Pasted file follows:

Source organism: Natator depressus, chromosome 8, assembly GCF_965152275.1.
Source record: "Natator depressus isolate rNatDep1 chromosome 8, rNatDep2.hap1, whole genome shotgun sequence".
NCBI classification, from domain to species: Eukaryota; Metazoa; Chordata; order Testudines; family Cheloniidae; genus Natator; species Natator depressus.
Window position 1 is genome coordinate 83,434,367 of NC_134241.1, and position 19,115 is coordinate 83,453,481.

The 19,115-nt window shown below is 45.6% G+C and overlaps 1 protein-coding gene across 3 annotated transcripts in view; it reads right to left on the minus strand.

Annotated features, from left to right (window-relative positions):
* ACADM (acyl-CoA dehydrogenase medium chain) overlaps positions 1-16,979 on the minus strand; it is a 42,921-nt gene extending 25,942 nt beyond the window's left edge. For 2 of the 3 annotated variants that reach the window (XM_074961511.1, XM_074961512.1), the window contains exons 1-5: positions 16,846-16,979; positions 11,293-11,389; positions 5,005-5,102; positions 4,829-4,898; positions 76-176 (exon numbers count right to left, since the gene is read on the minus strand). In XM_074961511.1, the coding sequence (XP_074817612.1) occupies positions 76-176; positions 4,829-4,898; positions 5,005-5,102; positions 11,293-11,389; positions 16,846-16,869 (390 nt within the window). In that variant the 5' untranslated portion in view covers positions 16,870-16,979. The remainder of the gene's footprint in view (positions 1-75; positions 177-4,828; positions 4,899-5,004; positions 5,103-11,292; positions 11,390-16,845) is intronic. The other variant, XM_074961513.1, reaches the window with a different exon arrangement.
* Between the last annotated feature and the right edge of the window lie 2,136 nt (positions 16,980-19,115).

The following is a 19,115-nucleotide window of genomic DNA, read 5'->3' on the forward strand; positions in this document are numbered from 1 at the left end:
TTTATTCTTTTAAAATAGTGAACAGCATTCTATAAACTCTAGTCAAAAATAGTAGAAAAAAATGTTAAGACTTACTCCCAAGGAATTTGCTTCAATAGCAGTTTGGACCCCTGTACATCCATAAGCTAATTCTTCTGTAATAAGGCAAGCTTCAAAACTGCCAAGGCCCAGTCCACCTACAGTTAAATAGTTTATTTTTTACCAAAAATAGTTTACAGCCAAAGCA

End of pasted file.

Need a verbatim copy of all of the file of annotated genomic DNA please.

Source organism: Natator depressus, chromosome 8, assembly GCF_965152275.1.
Source record: "Natator depressus isolate rNatDep1 chromosome 8, rNatDep2.hap1, whole genome shotgun sequence".
NCBI classification, from domain to species: Eukaryota; Metazoa; Chordata; order Testudines; family Cheloniidae; genus Natator; species Natator depressus.
Window position 1 is genome coordinate 83,434,367 of NC_134241.1, and position 19,115 is coordinate 83,453,481.

The 19,115-nt window shown below is 45.6% G+C and overlaps 1 protein-coding gene across 3 annotated transcripts in view; it reads right to left on the minus strand.

Annotated features, from left to right (window-relative positions):
* ACADM (acyl-CoA dehydrogenase medium chain) overlaps positions 1-16,979 on the minus strand; it is a 42,921-nt gene extending 25,942 nt beyond the window's left edge. For 2 of the 3 annotated variants that reach the window (XM_074961511.1, XM_074961512.1), the window contains exons 1-5: positions 16,846-16,979; positions 11,293-11,389; positions 5,005-5,102; positions 4,829-4,898; positions 76-176 (exon numbers count right to left, since the gene is read on the minus strand). In XM_074961511.1, the coding sequence (XP_074817612.1) occupies positions 76-176; positions 4,829-4,898; positions 5,005-5,102; positions 11,293-11,389; positions 16,846-16,869 (390 nt within the window). In that variant the 5' untranslated portion in view covers positions 16,870-16,979. The remainder of the gene's footprint in view (positions 1-75; positions 177-4,828; positions 4,899-5,004; positions 5,103-11,292; positions 11,390-16,845) is intronic. The other variant, XM_074961513.1, reaches the window with a different exon arrangement.
* Between the last annotated feature and the right edge of the window lie 2,136 nt (positions 16,980-19,115).

The following is a 19,115-nucleotide window of genomic DNA, read 5'->3' on the forward strand; positions in this document are numbered from 1 at the left end:
TTTATTCTTTTAAAATAGTGAACAGCATTCTATAAACTCTAGTCAAAAATAGTAGAAAAAAATGTTAAGACTTACTCCCAAGGAATTTGCTTCAATAGCAGTTTGGACCCCTGTACATCCATAAGCTAATTCTTCTGTAATAAGGCAAGCTTCAAAACTGCCAAGGCCCAGTCCACCTACAGTTAAATAGTTTATTTTTTACCAAAAATAGTTTACAGCCAAAGCA